On the Wednesday of Birthday Week, Owen had surgery to repair his cleft palate and take off that fucking ugly ear tag he's had since he was born. He was a complete trooper during and after his operation, and my mouth fails me when I try to describe how brave and strong he is. His fourth operation in a year, and he's such a superstar. My heart just swells with pride at the strength of his character, and I tell him that every day. He has to wear these ridiculous arm restraints for two weeks so he doesn't suck on his fingers and pop open his stitches - yuk. It's incredibly hot over here at the moment (yesterday it was 82F/28C) and those restraints stink like a son of a bitch with Owen's sweat. Thankfully we have two pairs and I've been able to wash them, but they're still not nice for him to wear in the heat and I haven't been particularly diligent about him wearing them when he's fussy. At the moment he has a horrible stomach bug, and it seems cruel to deny him the comfort of sucking on his fingers or thumb when he's feeling crappy. I've been watching him to make sure he doesn't get too aggressive and potentially harm the surgical site, and so far, so good.
On Monday of this week I took him up to the GI clinic to see if we could change his formula. He's been on Neocate since he was born, which is a hypoallergenic, amino-acid based formula suitable for children who just won't tolerate anything else. After Owen passed his allergy study a couple of weeks ago, his doctors have been keen to move him on to something with higher calories and a cheaper price tag. So now he's on something called Pediasure, which is widely available and comes pre-mixed. Hallelujah! Unfortunately, the night we started weaning him on to it, he came down with a stomach bug and temperature, and hasn't been tolerating feeds of any large volumes at all. I'm just hoping it's the bug and not the formula.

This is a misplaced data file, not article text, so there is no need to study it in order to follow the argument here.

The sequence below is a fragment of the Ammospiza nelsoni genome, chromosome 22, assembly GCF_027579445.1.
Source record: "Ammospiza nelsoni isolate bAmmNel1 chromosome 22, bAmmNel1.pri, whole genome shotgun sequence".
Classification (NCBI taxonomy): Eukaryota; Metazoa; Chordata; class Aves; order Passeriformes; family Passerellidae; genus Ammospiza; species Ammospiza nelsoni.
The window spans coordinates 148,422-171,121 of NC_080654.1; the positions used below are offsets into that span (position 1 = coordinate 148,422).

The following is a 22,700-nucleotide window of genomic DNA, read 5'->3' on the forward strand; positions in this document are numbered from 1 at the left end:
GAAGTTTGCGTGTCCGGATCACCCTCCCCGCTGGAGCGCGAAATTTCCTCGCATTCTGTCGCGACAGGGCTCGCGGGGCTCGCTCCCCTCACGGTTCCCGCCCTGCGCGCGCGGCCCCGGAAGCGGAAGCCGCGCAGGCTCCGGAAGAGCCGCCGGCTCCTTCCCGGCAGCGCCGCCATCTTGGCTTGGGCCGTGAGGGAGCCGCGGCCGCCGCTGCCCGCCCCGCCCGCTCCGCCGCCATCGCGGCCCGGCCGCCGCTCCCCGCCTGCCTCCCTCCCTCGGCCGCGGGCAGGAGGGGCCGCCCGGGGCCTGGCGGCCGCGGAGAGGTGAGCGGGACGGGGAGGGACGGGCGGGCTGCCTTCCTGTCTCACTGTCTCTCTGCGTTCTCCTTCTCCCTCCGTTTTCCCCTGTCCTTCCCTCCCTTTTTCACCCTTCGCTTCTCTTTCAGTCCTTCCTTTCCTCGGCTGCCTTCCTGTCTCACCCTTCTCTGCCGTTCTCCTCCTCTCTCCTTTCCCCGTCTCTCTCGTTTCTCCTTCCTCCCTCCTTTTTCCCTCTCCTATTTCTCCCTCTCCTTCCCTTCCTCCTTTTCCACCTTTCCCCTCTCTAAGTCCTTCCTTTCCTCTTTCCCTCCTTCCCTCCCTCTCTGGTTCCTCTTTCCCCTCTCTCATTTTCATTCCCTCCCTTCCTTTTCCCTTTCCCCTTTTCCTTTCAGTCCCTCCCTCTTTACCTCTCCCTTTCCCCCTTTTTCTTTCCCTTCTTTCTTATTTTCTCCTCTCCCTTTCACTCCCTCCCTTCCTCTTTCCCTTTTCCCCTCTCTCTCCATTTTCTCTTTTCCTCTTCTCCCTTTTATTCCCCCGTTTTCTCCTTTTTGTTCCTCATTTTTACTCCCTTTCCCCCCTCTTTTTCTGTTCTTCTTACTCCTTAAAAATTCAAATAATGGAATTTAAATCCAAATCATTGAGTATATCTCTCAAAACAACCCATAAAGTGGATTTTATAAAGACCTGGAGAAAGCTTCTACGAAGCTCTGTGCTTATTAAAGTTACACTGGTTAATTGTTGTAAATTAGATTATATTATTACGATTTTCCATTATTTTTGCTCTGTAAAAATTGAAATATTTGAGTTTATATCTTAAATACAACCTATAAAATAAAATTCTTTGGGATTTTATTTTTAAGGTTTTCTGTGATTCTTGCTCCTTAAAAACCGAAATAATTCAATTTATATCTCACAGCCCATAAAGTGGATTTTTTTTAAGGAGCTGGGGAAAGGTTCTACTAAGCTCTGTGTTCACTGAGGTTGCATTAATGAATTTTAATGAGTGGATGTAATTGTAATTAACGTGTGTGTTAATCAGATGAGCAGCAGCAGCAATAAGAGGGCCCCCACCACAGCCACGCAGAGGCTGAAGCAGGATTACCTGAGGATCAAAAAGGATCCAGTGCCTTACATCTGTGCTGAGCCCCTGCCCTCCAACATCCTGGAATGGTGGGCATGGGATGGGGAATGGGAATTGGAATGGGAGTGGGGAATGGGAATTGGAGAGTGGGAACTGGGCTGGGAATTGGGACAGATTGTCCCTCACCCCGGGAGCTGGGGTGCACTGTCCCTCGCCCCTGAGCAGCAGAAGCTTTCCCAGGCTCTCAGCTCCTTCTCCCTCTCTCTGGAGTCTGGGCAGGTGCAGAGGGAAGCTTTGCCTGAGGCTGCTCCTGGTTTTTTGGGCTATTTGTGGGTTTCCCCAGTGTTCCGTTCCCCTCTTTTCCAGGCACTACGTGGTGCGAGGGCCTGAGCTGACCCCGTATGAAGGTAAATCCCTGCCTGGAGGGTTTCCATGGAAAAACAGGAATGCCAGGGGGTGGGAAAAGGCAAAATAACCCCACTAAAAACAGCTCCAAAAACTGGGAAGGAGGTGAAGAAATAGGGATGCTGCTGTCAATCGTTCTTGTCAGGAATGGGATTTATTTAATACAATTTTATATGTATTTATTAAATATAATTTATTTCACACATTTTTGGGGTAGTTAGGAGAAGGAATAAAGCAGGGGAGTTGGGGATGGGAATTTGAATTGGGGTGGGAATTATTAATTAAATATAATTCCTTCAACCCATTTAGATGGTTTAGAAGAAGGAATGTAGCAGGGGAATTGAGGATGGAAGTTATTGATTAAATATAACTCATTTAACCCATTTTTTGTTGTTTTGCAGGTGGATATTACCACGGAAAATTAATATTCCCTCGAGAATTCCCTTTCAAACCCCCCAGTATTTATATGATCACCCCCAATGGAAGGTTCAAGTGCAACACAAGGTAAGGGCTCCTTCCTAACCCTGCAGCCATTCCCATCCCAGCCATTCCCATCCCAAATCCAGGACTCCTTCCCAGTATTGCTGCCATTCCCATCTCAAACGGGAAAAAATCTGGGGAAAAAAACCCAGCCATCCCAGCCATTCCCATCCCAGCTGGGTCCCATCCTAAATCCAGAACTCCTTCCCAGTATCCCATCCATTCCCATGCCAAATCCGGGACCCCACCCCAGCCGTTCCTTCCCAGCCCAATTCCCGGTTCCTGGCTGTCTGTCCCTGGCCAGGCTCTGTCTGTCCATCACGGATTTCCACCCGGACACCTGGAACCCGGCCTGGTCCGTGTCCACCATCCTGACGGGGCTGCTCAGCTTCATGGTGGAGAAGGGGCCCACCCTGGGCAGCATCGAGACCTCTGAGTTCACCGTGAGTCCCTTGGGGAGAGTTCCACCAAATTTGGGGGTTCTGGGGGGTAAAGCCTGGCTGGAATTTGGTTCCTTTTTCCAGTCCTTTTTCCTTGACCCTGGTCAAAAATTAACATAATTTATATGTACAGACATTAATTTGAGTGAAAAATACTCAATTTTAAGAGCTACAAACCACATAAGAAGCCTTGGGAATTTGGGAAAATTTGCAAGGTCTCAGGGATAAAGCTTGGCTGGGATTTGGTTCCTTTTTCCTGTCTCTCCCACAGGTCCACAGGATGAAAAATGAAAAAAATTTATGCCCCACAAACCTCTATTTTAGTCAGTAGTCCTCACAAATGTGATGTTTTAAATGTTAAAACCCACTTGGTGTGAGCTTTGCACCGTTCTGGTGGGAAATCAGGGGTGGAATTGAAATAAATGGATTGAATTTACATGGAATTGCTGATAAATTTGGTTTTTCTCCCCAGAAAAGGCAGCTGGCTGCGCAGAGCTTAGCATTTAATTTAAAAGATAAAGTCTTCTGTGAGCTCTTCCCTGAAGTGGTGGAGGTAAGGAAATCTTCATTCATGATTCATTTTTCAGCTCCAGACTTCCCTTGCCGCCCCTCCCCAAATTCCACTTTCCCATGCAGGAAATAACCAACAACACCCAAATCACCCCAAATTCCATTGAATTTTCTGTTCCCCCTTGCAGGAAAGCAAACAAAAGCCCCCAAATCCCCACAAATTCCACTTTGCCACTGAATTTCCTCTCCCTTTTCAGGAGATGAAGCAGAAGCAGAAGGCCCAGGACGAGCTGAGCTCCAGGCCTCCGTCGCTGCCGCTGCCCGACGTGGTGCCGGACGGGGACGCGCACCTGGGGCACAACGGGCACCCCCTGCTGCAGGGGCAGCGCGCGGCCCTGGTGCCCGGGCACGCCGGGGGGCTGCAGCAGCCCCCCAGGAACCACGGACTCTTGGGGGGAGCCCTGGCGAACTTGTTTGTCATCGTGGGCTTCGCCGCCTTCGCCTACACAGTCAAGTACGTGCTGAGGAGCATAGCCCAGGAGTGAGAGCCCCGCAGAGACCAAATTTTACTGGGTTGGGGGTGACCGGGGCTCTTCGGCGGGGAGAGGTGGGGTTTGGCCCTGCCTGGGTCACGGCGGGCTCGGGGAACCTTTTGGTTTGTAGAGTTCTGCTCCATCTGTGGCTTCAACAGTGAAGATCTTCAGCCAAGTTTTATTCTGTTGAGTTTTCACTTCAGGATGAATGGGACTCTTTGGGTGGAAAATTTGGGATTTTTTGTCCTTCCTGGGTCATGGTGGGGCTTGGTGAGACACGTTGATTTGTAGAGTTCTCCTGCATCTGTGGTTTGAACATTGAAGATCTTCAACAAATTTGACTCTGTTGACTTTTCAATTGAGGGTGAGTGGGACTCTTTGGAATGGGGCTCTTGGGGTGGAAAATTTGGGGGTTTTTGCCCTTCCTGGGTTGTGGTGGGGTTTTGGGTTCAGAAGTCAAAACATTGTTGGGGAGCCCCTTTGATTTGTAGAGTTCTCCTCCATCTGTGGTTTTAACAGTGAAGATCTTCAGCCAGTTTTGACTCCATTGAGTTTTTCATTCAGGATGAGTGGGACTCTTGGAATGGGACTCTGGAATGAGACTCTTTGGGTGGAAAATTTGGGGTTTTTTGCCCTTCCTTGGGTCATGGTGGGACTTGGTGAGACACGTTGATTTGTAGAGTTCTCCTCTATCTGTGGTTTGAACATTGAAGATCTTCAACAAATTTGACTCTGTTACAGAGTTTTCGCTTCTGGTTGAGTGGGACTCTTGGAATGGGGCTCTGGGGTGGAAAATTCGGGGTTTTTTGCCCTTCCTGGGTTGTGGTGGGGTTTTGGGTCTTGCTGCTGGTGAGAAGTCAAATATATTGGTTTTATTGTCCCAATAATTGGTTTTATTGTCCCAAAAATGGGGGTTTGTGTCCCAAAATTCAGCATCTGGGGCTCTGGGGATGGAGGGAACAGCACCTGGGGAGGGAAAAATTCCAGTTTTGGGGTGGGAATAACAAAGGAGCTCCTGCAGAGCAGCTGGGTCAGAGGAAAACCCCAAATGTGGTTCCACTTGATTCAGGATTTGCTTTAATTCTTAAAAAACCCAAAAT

I do feel guilty when Owen gets ill, because I take down the amount of food I give him. When he's ill he throws up more, regardless of whether the bug is respitory or gastrointestinal, so it seems cruel to push as much food as I can in to his stomach, only for him to bring it up violently and with great distress. So I tend to ignore our regular schedule (8am, 12pm, 5pm and overnight starting at 8.30pm) and allow him to sleep as much as he wants to. It does mean though that not only does he miss complete feeds, he doesn't even get a full feed when he does eat. It's that ever-present issue of trying to do what's best for him versus what keeps him happy: balancing his nutritional needs with his comfort. He's so unwell at the moment that he's waking up every ten minutes or so at night (don't even get me started on how exhausted I am after the last two nights), and throwing up his overnight feed, which means he's not getting that full amount either. I feel very guilty when he doesn't gain weight during an illness, but I try and remember that if he were a normal child, fed in a normal way, then he'd probably be refusing to eat anyway. This is a similar thing, I guess.
In a couple of weeks I take Owen in to discuss the results of an immunology study he had done. His doctor called me and requested I bring him in, which scares the bejesus outta me. Apparently some of his 'levels' came back too low, which is a strong indicator of an immune deficiency disorder. Those are pretty scary and something which I know next to nothing about. I just hope it's not so bad he eventually requires a bone marrow transplant, or infusions every month. The more stuff I can manage from home, the better.
Owen qualified for Medicaid! Hurrah! Too dull to explain here, but it means that a lot of our financial problems associated with his care will now be handled by the state of Wisconsin. This is fantastic news and I'm just waiting for him number to arrive in the post so I can call all his healthcare providers and tell them to stick their medical bills up their arse. I will relish every single call.